Implications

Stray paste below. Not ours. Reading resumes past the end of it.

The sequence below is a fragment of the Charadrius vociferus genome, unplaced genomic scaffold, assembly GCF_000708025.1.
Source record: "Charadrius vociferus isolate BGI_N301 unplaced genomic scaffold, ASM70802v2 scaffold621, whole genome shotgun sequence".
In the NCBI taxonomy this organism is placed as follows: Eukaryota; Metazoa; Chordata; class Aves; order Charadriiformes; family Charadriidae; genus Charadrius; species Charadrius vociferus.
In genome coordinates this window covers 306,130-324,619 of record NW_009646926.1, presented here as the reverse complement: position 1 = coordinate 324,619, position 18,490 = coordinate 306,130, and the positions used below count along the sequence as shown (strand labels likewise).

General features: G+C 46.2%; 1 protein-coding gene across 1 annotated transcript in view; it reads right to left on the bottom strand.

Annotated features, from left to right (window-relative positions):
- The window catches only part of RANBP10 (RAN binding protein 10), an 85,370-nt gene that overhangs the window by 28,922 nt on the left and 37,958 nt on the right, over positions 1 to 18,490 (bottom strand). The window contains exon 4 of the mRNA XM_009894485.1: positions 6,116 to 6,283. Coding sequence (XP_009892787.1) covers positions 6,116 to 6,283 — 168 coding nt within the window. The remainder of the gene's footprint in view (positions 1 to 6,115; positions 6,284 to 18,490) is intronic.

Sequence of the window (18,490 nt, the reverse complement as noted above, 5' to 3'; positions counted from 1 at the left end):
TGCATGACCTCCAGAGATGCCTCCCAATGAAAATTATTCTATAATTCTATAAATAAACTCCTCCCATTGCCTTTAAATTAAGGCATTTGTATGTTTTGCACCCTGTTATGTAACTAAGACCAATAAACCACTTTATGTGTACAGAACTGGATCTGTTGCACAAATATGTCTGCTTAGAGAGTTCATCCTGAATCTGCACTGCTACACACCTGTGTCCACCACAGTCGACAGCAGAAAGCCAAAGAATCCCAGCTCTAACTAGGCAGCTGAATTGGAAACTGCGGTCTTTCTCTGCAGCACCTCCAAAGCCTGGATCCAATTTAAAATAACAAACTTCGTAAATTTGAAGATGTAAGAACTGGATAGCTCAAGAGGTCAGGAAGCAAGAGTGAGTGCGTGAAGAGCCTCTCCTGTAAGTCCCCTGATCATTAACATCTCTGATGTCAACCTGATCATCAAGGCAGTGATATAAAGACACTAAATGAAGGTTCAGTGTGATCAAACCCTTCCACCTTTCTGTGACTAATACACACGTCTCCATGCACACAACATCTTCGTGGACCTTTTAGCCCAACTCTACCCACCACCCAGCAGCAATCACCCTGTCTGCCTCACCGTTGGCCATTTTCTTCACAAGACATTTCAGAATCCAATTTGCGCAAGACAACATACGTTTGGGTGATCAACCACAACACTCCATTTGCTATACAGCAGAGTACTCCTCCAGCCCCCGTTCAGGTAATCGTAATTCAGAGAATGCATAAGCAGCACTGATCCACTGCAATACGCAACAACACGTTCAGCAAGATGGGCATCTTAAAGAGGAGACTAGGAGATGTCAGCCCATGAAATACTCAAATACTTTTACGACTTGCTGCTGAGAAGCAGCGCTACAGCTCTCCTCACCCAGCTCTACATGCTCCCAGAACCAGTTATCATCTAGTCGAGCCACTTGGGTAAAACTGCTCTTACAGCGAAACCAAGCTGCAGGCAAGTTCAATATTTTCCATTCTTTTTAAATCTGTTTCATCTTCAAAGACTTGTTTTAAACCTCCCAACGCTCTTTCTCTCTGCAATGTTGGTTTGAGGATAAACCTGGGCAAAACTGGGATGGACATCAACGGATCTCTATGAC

One implication of our results is that that the quantity of medications consumed by an individual may be influenced by payment methods for prescription fees. Incentives that increase the upfront cost faced by the patient at the point of use are often hypothesised to reduce utilisation rates, and vice versa. Therefore, it could be that schemes that provide individuals with free or heavily subsidised prescription medications result in higher relative medication consumption. This has potentially important efficiency and equity implications. On the one hand it could be that individuals who face relatively higher costs are constraining their medication intake due to financial barriers. On the other, it could be that individuals who receive free or heavily subsidised prescription charges may be consuming more medications than necessary, with little financial incentive to reduce consumption. Without knowing if polypharmacy is clinically appropriate or not, it is not possible to evaluate which effect is driving our results. In addition, the relationship observed may be explained by factors not included in the model. For example, greater levels of multimorbidity may increase an individual’s chance of becoming eligible for entitlements to free or low-cost medications, while also increasing the likelihood that they would consume greater numbers of medications.